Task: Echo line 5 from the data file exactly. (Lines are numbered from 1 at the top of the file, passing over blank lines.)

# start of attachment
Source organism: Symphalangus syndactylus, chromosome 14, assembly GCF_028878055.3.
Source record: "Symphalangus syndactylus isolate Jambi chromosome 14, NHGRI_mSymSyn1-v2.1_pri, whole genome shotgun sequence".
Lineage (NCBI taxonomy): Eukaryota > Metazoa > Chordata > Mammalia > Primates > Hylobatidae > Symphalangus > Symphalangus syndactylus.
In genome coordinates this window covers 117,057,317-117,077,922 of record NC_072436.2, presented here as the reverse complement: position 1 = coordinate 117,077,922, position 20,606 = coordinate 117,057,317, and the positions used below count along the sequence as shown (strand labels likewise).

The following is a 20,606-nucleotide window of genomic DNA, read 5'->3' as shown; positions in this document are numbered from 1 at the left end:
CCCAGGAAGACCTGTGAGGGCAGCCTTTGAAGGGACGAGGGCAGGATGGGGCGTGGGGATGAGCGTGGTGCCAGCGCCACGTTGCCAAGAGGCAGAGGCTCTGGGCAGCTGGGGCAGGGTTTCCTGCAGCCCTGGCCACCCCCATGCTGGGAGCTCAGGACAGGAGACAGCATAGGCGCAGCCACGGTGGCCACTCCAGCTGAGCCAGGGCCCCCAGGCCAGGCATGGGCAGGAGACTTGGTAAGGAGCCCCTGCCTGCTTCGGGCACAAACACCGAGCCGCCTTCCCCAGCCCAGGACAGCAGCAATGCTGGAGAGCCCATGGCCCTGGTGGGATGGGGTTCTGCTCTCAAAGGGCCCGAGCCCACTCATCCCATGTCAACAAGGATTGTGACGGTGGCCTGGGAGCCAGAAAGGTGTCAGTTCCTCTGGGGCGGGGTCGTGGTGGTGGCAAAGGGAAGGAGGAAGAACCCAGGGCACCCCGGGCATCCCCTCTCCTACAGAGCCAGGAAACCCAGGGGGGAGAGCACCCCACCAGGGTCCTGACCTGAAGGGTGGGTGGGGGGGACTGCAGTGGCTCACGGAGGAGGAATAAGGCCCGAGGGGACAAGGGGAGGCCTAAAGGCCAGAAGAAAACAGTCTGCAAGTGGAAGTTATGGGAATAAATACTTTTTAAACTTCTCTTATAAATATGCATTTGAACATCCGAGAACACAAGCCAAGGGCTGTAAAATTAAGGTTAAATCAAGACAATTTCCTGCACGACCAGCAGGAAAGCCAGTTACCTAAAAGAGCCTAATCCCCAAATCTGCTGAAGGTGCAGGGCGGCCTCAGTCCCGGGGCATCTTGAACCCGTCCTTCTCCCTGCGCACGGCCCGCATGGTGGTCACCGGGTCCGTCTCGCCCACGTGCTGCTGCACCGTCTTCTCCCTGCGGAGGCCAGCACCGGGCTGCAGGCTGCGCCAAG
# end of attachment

The following is a 20,606-nucleotide window of genomic DNA, read 5'->3' as shown; positions in this document are numbered from 1 at the left end: